Child Focused Work

Adoptive children are likely to have missed crucial developmental stages, at physiological, neurological, emotional, psychological level, therefore they are on a ‘catch up journey’. Through developing new attachments an adoptive child can slowly develop a new sense of self as loved and worth caring for; however, this is a painfully slow process which requires tireless responsive, soothing, empathic parenting to repair emotional and psychological wounds from the past and develop new neural pathways in the brain.

Growth and development for adoptive children are not linear, as parents might expect, but can often feel like ‘two steps forward, three steps backwards’ as the past may unexpectedly be triggered, causing distress and outrage which are overwhelming for the child and may cause the parents difficulty in managing and empathising. Children will often experience a loss of connection with parents and the world and withdraw. Parents themselves are likely to feel blamed, hurt, and guilty for not being able to communicate their love and may feel unable to reach out to the child.

The aim of the child-focused work is to provide a space where the child can express their negative feelings in a healthy and safe way so that the parents can empathize and reach out to the child’s distress, and the child can be comforted rather than retreating into self-blame, shame and self-reliance. Through this containing approach the child can learn to trust, allowing caring adults to comfort and receive their love, which in turn will help children to develop a different self-narrative e.g. I am loved even when I am naughty, I can feel safe and I can trust the adults around me.

My approach always includes parent and child with parents becoming witnesses and active participants of the child-focused work. This will be tailor-made to address more specific issues and could include the following:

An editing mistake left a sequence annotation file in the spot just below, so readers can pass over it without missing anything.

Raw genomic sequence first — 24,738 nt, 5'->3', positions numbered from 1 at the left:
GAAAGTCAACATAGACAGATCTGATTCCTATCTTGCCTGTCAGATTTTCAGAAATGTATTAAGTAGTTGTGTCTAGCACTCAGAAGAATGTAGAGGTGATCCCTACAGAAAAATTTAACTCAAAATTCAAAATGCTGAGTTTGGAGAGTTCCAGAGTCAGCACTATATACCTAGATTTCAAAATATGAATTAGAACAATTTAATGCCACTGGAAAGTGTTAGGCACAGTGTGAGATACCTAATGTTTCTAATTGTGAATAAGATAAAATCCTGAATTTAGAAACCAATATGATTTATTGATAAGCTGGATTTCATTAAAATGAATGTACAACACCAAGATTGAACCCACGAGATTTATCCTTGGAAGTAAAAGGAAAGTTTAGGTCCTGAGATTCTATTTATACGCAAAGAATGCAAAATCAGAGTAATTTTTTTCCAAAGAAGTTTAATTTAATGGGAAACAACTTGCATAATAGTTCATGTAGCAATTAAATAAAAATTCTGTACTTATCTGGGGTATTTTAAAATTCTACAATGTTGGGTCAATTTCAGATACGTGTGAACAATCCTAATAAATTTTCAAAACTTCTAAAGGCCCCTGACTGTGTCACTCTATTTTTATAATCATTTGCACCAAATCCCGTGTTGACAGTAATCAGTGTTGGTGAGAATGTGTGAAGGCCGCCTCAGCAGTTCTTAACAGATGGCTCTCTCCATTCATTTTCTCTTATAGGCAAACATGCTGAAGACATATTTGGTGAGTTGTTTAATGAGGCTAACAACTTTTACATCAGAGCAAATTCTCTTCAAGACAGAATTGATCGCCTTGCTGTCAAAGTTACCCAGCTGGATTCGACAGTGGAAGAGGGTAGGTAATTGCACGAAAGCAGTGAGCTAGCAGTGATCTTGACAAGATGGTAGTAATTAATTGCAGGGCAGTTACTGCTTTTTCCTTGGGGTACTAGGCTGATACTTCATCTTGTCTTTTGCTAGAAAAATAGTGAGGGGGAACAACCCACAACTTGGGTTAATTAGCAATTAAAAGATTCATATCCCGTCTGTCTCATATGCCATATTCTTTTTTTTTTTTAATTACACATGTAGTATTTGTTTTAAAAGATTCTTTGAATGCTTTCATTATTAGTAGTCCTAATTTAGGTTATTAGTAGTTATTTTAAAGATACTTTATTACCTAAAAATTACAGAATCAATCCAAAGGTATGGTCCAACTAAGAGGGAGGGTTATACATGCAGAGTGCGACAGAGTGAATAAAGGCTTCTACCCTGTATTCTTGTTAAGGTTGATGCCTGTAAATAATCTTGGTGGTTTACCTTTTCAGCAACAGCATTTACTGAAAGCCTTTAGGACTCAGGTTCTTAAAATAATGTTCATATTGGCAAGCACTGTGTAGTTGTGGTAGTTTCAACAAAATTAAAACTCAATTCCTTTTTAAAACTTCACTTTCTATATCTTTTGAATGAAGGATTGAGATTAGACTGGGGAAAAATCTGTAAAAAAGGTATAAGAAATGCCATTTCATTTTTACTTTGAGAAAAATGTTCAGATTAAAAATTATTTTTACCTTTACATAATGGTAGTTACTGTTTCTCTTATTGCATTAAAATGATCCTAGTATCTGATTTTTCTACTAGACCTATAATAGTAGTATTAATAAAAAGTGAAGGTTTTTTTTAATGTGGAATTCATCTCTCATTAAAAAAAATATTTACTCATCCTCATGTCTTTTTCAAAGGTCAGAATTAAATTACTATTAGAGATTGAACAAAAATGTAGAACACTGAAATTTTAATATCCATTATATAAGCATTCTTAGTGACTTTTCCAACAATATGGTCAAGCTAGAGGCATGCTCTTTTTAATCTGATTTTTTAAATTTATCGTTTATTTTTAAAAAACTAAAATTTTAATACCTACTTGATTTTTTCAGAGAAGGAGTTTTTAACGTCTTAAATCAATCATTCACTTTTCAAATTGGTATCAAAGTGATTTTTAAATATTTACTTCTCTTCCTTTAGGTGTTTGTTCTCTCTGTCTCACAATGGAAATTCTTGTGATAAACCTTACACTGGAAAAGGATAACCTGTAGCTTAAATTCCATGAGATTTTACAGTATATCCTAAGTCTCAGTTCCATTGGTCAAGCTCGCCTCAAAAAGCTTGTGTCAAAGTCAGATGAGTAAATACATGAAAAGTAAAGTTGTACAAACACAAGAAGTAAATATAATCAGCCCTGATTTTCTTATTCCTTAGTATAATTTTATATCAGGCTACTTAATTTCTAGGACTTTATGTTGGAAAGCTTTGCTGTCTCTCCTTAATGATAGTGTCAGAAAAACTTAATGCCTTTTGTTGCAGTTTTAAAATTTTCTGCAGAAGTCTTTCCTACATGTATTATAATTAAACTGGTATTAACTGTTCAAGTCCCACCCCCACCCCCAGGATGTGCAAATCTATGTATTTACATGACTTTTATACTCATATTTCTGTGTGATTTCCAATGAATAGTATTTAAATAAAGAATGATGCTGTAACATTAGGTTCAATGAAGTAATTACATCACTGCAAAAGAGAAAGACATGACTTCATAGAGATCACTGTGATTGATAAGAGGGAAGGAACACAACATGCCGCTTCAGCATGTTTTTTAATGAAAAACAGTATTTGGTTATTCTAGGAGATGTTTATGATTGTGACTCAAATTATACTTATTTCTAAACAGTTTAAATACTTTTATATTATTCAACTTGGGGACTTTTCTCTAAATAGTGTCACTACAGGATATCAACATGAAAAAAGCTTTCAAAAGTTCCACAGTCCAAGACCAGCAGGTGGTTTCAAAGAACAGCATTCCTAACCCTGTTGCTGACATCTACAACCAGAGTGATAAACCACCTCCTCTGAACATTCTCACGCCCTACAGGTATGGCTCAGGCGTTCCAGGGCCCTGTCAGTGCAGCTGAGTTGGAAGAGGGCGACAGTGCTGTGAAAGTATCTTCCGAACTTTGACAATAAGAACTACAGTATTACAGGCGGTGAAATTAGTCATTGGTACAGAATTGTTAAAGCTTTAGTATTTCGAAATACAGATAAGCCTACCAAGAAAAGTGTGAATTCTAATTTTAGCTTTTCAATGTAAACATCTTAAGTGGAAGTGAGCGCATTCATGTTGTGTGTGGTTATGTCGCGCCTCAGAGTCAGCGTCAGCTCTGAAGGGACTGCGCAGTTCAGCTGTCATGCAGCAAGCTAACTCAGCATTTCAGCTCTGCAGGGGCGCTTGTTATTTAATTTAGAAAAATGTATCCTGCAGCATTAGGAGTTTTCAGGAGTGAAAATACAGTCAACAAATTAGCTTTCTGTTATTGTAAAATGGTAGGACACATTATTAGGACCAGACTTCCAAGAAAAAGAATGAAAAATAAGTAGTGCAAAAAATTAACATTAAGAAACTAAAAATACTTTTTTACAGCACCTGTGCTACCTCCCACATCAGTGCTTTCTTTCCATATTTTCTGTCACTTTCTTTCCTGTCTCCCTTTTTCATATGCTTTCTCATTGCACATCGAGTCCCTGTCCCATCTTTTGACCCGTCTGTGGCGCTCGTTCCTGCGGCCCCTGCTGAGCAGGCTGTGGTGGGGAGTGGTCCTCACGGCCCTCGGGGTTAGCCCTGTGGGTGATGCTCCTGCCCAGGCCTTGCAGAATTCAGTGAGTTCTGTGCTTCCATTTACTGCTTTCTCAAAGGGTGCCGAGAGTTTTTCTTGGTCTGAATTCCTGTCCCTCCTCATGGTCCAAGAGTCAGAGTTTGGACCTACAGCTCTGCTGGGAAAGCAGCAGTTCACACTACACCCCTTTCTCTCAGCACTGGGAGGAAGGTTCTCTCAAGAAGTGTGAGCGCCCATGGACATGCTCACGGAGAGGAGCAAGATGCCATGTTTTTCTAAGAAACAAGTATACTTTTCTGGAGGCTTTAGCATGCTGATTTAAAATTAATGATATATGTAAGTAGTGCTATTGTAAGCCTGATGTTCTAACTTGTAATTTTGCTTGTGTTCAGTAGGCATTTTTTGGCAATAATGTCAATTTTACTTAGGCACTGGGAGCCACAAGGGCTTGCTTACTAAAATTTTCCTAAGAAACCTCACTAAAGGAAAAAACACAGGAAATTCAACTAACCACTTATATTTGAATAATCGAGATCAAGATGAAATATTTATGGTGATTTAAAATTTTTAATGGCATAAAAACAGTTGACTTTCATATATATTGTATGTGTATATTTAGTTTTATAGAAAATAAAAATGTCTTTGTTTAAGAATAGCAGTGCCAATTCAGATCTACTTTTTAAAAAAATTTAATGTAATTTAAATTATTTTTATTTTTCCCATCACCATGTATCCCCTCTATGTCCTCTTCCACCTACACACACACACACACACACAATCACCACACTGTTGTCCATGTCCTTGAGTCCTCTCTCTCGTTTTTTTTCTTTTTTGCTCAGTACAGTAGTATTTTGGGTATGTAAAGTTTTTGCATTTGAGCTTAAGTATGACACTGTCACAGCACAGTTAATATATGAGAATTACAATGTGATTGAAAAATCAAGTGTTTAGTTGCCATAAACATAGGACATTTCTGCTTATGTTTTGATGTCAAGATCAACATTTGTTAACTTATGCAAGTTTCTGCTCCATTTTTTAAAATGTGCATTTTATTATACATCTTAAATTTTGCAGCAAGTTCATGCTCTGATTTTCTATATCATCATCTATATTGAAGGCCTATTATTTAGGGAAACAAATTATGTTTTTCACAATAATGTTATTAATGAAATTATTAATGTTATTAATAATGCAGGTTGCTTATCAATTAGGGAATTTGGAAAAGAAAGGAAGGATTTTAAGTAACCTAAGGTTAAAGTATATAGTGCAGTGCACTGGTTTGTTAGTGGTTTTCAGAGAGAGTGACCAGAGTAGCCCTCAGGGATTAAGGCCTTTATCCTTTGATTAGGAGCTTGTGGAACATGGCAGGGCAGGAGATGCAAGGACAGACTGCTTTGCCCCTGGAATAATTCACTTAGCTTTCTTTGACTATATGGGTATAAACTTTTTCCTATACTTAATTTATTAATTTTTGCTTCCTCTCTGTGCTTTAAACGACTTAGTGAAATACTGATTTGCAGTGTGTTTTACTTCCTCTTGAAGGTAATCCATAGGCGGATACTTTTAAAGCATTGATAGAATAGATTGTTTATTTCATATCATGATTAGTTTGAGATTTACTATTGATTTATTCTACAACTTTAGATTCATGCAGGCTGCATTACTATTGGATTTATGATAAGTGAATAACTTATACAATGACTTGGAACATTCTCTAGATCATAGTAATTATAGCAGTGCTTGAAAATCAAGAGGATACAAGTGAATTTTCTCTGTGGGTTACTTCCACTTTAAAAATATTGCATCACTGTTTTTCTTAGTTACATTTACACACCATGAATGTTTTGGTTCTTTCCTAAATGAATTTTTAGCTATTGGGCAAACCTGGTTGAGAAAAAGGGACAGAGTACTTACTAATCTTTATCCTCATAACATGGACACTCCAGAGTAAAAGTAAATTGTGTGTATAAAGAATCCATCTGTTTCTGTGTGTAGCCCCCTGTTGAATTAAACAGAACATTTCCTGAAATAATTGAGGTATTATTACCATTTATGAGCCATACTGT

• Self-Esteem work – child-focused intervention on developing positive relationships to validate children’s strengths and qualities.
  • Identity development work – for teenagers to explore the meaning of being adopted, identify the different parts of themselves towards a more integrated sense of identity and belonging.
  • The Bag of Worries – child-focused intervention helping children to feel safe in sharing their worries and receive reassurance and comfort from parents and other adults.
  • Anger and Other Emotions – child-focused intervention helping children to identify feelings in their body and express them safely with parents and other adults, given that emotions are relational.
  • The Suitcase Kid – child-focused intervention supporting children and parents through family breakdown, parental separation and family transitions.

If children can experience a comforting and safe adult presence this will act as a container of negative feelings and unspoken worries. This demanding process will teach the child emotional self-regulation e.g. a way of managing overwhelming feelings rather than trying to control people and the environment around them to avoid negative feelings and anxiety.  This in turn will give them a sense of safety and security, not only within themselves but also within family relationships and will equip them to develop more positive peer and adult relationships.